So I have another question in my course

Hey everyone, you were all so helpful with my last question, I thought I’d ask you about some print terminology.
I have about 60 print-related words that I have to find definitions for, and it’s hard going.
Really hard going.
Especially when google comes up with a million suggestions for the word other than the one I want–not that I even know what I’m looking for!

I knew some definitions off the top of my head, researched more, but there’re a few that I’m still stuck with:
Analogue proof
Mechanical fastening
Thermal fastening

If anyone knows the definitions of any of these off the top of their heads, I would very much appreciate some help!

We aren’t going to do all of your homework for you.
Any one of those items can be found with a simple browser search if you preface the word with “Printing term”

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Thanks PrintDriver, for that website, it looks very useful.
I have tried the “simple browser search,” including the “print term” but as I said, I don’t really know what answer I’m looking for and there’re many in the results. Sometimes I don’t know if I’ve got a totally wrong understanding of a word, or if my summary only makes sense in my own head, but I suppose I’ll find out when I get marked if this is the case.
Thanks again though for the website, hopefully I’ll find some answers!

I’ve been doing this for nearly 40 years now and I’ve never heard of about a third of the things on your list. :thinking:

Thanks B, I was beginning to feel like a bit of an idiot when it comes to design, because I really am struggling to even recognize the right answer if I were staring at it, so little is my knowledge of this stuff!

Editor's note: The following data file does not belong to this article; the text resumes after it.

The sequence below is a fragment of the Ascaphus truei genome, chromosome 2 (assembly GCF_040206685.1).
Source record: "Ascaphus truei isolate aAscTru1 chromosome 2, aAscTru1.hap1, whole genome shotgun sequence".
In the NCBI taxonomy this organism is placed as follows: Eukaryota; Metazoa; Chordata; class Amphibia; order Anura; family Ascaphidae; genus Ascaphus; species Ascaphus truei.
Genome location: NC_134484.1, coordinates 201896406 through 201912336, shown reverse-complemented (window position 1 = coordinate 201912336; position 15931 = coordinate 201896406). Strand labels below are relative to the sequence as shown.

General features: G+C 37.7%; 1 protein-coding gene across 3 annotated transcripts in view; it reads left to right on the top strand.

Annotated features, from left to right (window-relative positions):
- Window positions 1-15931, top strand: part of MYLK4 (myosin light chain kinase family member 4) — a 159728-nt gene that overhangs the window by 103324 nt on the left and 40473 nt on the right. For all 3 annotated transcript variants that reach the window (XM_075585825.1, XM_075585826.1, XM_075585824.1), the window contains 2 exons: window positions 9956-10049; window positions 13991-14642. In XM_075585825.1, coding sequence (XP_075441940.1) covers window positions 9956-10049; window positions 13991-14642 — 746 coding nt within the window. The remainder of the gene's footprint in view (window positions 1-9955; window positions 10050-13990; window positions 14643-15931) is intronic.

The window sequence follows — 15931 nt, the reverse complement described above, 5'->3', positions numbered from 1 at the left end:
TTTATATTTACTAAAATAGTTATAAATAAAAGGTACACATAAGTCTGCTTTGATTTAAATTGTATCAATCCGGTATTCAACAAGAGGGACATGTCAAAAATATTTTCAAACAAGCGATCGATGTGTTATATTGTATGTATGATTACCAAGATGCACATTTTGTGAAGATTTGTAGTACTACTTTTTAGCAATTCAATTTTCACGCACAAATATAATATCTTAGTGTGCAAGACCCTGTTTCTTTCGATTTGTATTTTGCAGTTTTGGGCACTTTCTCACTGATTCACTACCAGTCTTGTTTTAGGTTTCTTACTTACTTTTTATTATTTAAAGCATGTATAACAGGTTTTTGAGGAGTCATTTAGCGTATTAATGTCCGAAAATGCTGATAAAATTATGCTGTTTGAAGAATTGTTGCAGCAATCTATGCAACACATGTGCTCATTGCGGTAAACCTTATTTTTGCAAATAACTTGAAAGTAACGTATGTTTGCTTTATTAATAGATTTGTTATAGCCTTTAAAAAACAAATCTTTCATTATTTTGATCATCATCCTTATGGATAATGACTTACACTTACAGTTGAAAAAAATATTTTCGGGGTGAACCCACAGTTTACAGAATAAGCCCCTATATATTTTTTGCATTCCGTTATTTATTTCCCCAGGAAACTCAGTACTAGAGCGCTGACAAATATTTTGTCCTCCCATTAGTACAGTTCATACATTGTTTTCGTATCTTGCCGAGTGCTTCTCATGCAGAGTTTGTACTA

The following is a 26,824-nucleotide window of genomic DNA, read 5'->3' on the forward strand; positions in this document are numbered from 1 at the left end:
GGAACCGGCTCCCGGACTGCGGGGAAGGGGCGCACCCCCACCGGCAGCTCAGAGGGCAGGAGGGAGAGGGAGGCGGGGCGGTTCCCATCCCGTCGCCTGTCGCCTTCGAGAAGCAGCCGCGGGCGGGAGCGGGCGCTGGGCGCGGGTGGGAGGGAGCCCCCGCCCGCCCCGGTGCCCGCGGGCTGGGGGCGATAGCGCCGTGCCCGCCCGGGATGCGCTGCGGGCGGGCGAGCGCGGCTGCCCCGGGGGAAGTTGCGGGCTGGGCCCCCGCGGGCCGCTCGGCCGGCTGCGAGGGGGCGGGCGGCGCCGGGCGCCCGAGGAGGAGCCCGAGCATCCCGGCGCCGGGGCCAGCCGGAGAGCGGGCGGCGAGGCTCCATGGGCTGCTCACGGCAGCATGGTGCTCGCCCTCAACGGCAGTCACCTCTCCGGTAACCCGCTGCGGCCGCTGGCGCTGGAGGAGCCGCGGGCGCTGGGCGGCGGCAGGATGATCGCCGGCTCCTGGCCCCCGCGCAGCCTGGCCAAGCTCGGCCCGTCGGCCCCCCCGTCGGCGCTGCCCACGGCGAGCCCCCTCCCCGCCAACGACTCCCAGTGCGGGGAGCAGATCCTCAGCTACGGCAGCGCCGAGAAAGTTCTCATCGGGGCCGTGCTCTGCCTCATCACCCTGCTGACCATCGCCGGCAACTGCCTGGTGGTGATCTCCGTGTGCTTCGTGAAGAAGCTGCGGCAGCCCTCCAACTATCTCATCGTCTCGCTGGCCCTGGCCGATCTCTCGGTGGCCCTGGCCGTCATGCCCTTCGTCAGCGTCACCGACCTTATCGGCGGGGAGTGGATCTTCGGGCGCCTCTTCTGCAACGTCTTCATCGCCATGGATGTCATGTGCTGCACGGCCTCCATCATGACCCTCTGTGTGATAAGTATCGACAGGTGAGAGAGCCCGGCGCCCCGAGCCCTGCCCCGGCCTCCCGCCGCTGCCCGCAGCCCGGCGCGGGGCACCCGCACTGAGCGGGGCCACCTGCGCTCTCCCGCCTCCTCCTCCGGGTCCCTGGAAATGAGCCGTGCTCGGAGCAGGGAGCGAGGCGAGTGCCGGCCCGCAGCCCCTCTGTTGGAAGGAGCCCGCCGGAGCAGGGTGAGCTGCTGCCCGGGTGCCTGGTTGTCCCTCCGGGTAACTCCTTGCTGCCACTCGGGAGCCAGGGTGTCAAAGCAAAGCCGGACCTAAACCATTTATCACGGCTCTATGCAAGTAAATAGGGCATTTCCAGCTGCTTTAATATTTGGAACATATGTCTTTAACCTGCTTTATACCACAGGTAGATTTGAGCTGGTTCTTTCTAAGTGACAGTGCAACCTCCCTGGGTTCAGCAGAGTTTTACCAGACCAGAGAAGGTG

The list I posted here was only about a sixth of the list in my task.
After googling for about six hours, I’ve managed to narrow it down, but I suppose I’ll just have to keep googling!


I haven’t seen your previous post but I’m very curious what kind of course you’re taking. I learned print related stuff, but I only know about 3 things from your list what it is… crazy!

Hey Juice, the course I’m studying is cert III in print communications.
I really know almost nothing about the print side of design, so I’m learning loads, but I am struggling at times.
This forum has been a great help though.

I recognize all but one term; “beating”
Print term beating brings up:

Blendertype machine used to pulverize pulp and for mixing additives and color to the stock.

Learn something new every day.

oh, and dye line really should be spelled “die line.” Could be why you can’t find it.

Okay, thanks PrintDriver.
I’ll try the different spelling.

Here are just two types of mechanical fasteners (all kinds out there from staples to industrial cleats,) use is dependent on which print industry you are in.

Conventional print Chicago Screw or Post and Screw (it has another name in the signage industry: sex bolt)

Gyford standoff with wall anchor (look it up.)

These are just random youtube videos. I don’t use this particular equipment.

Flatbed cutter

Die-cutter (with fold-scoring bonus, grippers too, they grab the sheet stock)

Here is a whole bunch of “Step and Repeat” as it pertains to the wide format print industry (refers to how you make the digital file using the Step&Repeat functions of the software):

You might try “analog proof” vs “digital proof.” We call them physical proofs or hard proofs here.